Soybean is a type of legume widely used in Asian countries and is one of the best sources of vegetable protein.
Many products with high protein content can be obtained from soybeans. It contains more than enough protein to meet 73% of the daily need in 100 grams.
Soybean contains high amounts of all 9 essential amino acids compared to other legumes.
Unlike other legumes that are low in methionine, it can meet half of the daily methionine needs with 100 grams.
It is an excellent source of vitamins B9, B1, B2, and K. It is also very rich in mineral content.
In addition to meeting more than all of the daily copper and manganese needs with only 100 grams, it is the richest among legumes in terms of iron content.
It is also a very good source of magnesium, zinc, and phosphorus.
Thanks to these rich components, soybean supports energy production and increases your sleep quality.
Soybeans Quick Nutrition Facts
Here's a quick nutrition overview for 3.5 ounces (100 grams) of soybeans:
- Energy: 446 calories
- Carbs: 30.2 grams
- Sugar: 7.33 grams
- Fiber: 9.3 grams
- Protein: 36.5 grams
- Fat: 19.9 grams
- Saturated Fat: 2.88 grams
Jump to a section where you can learn more about soybeans nutrition value, including macronutrients, vitamins, minerals, protein quality, and more.
Health Benefits of Soybeans
Thanks to a significant amount of specific vitamins and minerals, soybeans could provide several health benefits.
Continue reading to discover the potential benefits of consuming soybeans.
They May Help With Diabetes Management
Vitamin B6 or pyridoxine can help release sugar from the fats stored in the body to meet the need for energy supply in the future.
This action of vitamin B6 can be beneficial in the management of diabetes.
It can regulate the amount of fat that can be converted into a usable form of energy, especially in the absence of a ready supply of carbohydrates from dietary sources.
This can ensure the body receives a steady supply of glucose, which is its primary source of fuel and protect patients against serious complications of diabetes.
Vitamin B6 can also help in the formation of red blood cells and, thus, improve the bodily functions involved in the transportation of oxygen in the form of oxyhemoglobin.
Vitamin B6 is important for the normal development of the brain in children. It can also keep the immune system and nervous system healthy and, thus, reduce the risk of several diseases.
They May Aid Kidneys Health
Potassium is important for the normal functioning of the muscles, nerves, and heart.
It can also help in filtering and removing toxins and waste materials from the kidneys and promote the conduction of nerve impulses throughout the body.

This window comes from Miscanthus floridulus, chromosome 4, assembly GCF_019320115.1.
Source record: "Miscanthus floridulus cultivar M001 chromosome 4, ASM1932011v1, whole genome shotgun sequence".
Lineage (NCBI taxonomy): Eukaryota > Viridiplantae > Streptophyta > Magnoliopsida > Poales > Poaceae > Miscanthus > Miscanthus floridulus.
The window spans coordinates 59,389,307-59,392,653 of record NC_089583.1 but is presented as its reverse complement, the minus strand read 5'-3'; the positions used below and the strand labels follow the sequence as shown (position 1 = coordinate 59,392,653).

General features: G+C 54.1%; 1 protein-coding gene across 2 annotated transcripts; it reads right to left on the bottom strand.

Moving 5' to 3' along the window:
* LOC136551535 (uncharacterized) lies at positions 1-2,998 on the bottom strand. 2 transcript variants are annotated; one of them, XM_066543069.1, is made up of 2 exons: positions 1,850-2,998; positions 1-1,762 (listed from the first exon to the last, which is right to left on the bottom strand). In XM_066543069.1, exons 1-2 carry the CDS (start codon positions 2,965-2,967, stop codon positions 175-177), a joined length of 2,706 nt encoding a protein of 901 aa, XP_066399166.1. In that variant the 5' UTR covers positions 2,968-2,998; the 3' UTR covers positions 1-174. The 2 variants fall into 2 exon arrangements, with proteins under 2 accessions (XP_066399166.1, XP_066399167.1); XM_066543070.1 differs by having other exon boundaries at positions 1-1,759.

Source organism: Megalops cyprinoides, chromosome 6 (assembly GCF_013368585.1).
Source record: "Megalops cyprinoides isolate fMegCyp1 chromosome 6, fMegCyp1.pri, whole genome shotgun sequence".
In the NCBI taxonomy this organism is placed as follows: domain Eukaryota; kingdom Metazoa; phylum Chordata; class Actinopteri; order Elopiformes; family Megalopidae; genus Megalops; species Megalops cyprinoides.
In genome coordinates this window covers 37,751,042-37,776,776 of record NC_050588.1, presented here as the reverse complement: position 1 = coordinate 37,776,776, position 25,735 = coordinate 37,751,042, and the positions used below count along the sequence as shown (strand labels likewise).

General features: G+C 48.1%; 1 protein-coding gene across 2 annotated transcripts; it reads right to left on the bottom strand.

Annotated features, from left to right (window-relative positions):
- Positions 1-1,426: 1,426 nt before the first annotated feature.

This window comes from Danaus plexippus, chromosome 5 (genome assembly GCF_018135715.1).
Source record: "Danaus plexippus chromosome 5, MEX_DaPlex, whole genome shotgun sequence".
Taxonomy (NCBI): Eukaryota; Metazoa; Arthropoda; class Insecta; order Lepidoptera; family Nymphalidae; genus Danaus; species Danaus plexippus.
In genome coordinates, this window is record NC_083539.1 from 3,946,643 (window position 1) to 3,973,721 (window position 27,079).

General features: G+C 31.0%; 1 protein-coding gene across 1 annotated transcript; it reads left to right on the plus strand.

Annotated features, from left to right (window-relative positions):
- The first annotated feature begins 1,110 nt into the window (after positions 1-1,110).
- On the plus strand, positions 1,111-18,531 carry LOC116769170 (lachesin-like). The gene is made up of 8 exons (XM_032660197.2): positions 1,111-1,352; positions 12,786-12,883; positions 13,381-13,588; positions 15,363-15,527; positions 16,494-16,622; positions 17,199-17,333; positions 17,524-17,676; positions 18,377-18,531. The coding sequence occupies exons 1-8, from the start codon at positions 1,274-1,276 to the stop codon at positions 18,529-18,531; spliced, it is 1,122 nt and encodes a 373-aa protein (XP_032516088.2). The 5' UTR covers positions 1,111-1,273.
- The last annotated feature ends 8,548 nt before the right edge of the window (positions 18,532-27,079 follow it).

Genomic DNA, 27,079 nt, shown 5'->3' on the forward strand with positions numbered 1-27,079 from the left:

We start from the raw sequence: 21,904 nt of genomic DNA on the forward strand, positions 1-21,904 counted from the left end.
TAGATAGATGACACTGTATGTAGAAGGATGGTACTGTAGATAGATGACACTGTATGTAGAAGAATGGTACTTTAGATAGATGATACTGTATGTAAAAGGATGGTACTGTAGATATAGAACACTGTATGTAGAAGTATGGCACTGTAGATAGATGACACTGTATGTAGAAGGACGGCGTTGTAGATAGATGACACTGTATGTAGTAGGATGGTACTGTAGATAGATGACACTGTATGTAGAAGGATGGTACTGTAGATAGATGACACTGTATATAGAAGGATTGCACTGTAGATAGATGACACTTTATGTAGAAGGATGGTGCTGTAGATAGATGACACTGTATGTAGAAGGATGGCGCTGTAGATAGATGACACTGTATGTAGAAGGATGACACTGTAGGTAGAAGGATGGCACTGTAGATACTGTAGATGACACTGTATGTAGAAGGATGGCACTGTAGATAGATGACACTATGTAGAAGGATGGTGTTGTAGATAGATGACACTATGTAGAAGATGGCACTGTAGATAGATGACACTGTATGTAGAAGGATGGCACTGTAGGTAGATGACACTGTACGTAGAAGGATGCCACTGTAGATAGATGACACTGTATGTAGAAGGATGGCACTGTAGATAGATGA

Potassium also helps to lower blood pressure by promoting the removal of sodium from the body via urine.
The removal of sodium results in the elimination of water from the body, thus reducing fluid overload.
The reduction in fluid overload and water retention in the body helps to lower the blood pressure and decreases the strain on the heart.
Potassium also helps the muscles contract, thereby supporting our movements. It can keep the bones and teeth strong and aid muscle recovery after strenuous exercise sessions.
Potassium also plays a role in the formation of DNA and RNA, thus reducing the risk of cancer linked to mutations in these genetic materials.
It can improve energy usage and storage in the body, ensuring an adequate supply of glucose to the cells to help them perform their normal functions.
They May Prevent Infections
Copper can support the defense mechanisms of the immune system involved in infection prevention.
It is needed by the body for several functions, including the formation of red blood cells.
Copper can also support nerve functions and improve the transmission of signals between different parts of the body.
It can keep the nerve cells healthy and reduce the risk of neurodegenerative diseases such as dementia and Alzheimer’s disease.
Copper is also needed for the optimal functioning of the nervous system. It can improve mood by regulating the balance of hormones in the brain.
It also helps in the formation of collagen, a protein that makes up our skin, bones, and other tissues. It protects the cells from damage and improves the absorption of iron in the body, thereby increasing the availability of this vital nutrient.
Copper is also needed for regulating carbohydrate metabolism. It can help to convert sugar into a usable form of energy, thus ensuring the body receives a steady supply of fuel to perform its critical functions.
They May Improve Glycemic Control
The primary function of phosphorus is linked to the formation of teeth and bones.
It also plays a role in regulating the utilization of carbohydrates and fats in the body, thus ensuring a steady supply of fuel to the cells.
It can improve glycemic control in patients with diabetes and reduce the risk of complications.
Phosphorus is also needed for the synthesis of proteins, which form the building blocks of the tissues of the body.
This effect of phosphorus can support the growth and development of the body’s organs.
It can also improve the maintenance and repair of the organs by accelerating the healing of the tissues damaged due to free radicals, inflammation, toxic exposure, and age-related degenerative changes.
This can help sustain the normal activities of the body and improve general health.
Phosphorus also helps to remove unwanted waste material from the body, thus reducing the toxic overload and cleansing the blood. This can restore healthy bodily functions and reduce the risk of several diseases.
They May Support Healthy Thyroid
Selenium can boost immune functions and reduce the risk of infections.
It can also support a healthy thyroid and prevent the occurrence of thyroid dysfunctions.
Selenium may help to lower the risk of some forms of cancer.
This benefit of selenium could be attributed to its ability to reduce oxidative stress and DNA damage, boost the immune system, and destroy cancer cells.
It can also regulate the activities of the immune cells against allergens and irritants and, thus, prevent the symptoms of allergic diseases like asthma, dermatitis, and rhinitis.